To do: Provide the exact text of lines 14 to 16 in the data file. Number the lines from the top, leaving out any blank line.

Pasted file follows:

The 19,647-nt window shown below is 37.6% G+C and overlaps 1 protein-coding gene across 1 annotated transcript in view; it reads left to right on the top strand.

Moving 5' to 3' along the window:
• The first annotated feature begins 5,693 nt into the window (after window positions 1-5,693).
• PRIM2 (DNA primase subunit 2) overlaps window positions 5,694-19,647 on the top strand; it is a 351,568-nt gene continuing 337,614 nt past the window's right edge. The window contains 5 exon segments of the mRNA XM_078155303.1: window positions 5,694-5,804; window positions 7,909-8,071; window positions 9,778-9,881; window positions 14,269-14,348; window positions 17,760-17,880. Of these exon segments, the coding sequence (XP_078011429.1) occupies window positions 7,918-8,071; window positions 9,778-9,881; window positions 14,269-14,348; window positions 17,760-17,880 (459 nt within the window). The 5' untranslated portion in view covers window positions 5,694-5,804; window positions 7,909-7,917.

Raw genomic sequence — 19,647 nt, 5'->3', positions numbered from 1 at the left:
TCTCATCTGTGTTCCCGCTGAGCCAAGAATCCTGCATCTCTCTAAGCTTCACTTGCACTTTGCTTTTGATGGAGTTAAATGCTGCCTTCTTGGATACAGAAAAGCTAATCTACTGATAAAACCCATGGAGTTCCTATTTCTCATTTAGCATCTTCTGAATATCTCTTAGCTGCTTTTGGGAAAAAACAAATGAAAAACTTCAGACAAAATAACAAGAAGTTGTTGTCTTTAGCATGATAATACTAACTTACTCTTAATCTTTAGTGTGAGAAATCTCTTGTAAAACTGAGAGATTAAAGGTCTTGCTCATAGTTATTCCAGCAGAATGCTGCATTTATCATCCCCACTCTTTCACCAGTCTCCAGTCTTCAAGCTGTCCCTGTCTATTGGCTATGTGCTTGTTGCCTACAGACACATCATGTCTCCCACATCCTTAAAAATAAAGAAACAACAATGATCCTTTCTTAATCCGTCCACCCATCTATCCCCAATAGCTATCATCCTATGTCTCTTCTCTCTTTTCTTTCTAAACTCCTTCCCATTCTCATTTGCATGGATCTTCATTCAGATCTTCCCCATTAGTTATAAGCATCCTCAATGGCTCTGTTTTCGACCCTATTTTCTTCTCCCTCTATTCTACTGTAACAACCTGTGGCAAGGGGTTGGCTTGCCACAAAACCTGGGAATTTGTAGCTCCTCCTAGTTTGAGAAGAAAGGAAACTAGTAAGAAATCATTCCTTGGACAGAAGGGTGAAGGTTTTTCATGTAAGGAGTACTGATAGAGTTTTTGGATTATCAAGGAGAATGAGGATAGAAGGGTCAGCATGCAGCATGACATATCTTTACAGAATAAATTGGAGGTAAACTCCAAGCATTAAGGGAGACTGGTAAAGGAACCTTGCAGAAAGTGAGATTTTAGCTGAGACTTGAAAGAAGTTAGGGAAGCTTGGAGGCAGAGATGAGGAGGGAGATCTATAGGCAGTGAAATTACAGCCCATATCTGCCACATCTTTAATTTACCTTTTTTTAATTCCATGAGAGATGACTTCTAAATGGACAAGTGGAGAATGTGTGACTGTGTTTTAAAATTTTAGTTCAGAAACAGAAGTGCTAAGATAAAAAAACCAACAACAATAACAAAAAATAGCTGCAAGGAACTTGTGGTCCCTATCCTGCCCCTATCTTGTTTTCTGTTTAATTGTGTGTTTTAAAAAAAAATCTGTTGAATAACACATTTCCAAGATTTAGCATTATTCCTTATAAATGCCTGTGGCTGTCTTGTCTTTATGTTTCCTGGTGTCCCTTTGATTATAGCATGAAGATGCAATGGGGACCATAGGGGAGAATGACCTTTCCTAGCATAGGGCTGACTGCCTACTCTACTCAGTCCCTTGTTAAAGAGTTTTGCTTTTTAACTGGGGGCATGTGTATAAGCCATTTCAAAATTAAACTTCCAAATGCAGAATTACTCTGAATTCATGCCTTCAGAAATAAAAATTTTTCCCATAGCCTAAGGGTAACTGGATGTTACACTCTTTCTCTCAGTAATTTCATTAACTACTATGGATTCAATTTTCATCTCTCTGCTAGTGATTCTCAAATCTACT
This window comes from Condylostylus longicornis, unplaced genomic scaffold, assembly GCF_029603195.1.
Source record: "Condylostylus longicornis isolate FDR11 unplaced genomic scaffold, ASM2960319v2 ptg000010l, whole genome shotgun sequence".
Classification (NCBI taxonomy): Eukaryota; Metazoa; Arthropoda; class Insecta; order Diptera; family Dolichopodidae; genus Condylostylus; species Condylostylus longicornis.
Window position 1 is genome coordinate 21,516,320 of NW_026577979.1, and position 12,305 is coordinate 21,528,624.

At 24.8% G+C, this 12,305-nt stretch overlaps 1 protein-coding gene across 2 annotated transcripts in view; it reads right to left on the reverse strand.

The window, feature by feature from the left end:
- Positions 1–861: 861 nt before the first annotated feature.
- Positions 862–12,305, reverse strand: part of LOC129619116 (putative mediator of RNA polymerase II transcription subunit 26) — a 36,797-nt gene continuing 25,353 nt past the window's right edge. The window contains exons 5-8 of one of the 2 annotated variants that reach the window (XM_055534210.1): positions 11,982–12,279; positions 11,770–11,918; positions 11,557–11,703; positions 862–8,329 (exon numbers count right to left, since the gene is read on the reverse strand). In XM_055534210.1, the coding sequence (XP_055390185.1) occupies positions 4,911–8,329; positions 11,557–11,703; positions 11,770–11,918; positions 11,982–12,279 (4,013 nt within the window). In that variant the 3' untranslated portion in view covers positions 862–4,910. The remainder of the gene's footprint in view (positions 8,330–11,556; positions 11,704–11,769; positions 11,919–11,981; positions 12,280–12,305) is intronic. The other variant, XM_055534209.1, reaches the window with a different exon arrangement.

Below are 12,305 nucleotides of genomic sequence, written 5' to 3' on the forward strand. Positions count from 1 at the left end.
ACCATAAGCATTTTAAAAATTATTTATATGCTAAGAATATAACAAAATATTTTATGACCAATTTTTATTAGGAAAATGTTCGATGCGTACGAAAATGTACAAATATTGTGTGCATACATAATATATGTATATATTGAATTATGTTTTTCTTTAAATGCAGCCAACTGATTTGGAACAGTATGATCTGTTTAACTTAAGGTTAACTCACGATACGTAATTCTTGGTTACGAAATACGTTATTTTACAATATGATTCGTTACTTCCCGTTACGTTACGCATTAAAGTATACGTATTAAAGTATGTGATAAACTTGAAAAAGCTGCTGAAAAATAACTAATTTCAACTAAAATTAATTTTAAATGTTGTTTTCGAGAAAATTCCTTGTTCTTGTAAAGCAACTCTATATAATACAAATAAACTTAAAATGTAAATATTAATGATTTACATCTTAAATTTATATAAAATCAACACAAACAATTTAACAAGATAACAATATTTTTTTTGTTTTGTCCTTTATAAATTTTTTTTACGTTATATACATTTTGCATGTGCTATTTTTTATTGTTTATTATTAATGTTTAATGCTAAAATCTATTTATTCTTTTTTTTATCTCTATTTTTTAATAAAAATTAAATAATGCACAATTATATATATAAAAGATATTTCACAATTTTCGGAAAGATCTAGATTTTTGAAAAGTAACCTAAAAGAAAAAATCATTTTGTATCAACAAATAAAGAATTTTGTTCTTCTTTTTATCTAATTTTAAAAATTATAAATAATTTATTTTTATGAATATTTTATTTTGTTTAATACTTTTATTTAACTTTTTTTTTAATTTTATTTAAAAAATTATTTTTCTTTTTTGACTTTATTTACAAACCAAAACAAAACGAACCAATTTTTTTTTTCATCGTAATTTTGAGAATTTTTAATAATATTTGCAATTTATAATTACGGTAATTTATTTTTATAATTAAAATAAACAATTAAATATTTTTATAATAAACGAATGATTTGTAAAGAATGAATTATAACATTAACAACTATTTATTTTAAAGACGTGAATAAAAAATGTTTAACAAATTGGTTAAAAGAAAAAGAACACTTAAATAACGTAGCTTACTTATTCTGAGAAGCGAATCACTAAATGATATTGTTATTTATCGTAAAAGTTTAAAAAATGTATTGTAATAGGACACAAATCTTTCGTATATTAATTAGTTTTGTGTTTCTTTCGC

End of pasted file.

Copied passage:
- Positions 862–12,305, reverse strand: part of LOC129619116 (putative mediator of RNA polymerase II transcription subunit 26) — a 36,797-nt gene continuing 25,353 nt past the window's right edge. The window contains exons 5-8 of one of the 2 annotated variants that reach the window (XM_055534210.1): positions 11,982–12,279; positions 11,770–11,918; positions 11,557–11,703; positions 862–8,329 (exon numbers count right to left, since the gene is read on the reverse strand). In XM_055534210.1, the coding sequence (XP_055390185.1) occupies positions 4,911–8,329; positions 11,557–11,703; positions 11,770–11,918; positions 11,982–12,279 (4,013 nt within the window). In that variant the 3' untranslated portion in view covers positions 862–4,910. The remainder of the gene's footprint in view (positions 8,330–11,556; positions 11,704–11,769; positions 11,919–11,981; positions 12,280–12,305) is intronic. The other variant, XM_055534209.1, reaches the window with a different exon arrangement.

Below are 12,305 nucleotides of genomic sequence, written 5' to 3' on the forward strand. Positions count from 1 at the left end.
ACCATAAGCATTTTAAAAATTATTTATATGCTAAGAATATAACAAAATATTTTATGACCAATTTTTATTAGGAAAATGTTCGATGCGTACGAAAATGTACAAATATTGTGTGCATACATAATATATGTATATATTGAATTATGTTTTTCTTTAAATGCAGCCAACTGATTTGGAACAGTATGATCTGTTTAACTTAAGGTTAACTCACGATACGTAATTCTTGGTTACGAAATACGTTATTTTACAATATGATTCGTTACTTCCCGTTACGTTACGCATTAAAGTATACGTATTAAAGTATGTGATAAACTTGAAAAAGCTGCTGAAAAATAACTAATTTCAACTAAAATTAATTTTAAATGTTGTTTTCGAGAAAATTCCTTGTTCTTGTAAAGCAACTCTATATAATACAAATAAACTTAAAATGTAAATATTAATGATTTACATCTTAAATTTATATAAAATCAACACAAACAATTTAACAAGATAACAATATTTTTTTTGTTTTGTCCTTTATAAATTTTTTTTACGTTATATACATTTTGCATGTGCTATTTTTTATTGTTTATTATTAATGTTTAATGCTAAAATCTATTTATTCTTTTTTTTATCTCTATTTTTTAATAAAAATTAAATAATGCACAATTATATATATAAAAGATATTTCACAATTTTCGGAAAGATCTAGATTTTTGAAAAGTAACCTAAAAGAAAAAATCATTTTGTATCAACAAATAAAGAATTTTGTTCTTCTTTTTATCTAATTTTAAAAATTATAAATAATTTATTTTTATGAATATTTTATTTTGTTTAATACTTTTATTTAACTTTTTTTTTAATTTTATTTAAAAAATTATTTTTCTTTTTTGACTTTATTTACAAACCAAAACAAAACGAACCAATTTTTTTTTTCATCGTAATTTTGAGAATTTTTAATAATATTTGCAATTTATAATTACGGTAATTTATTTTTATAATTAAAATAAACAATTAAATATTTTTATAATAAACGAATGATTTGTAAAGAATGAATTATAACATTAACAACTATTTATTTTAAAGACGTGAATAAAAAATGTTTAACAAATTGGTTAAAAGAAAAAGAACACTTAAATAACGTAGCTTACTTATTCTGAGAAGCGAATCACTAAATGATATTGTTATTTATCGTAAAAGTTTAAAAAATGTATTGTAATAGGACACAAATCTTTCGTATATTAATTAGTTTTGTGTTTCTTTCGC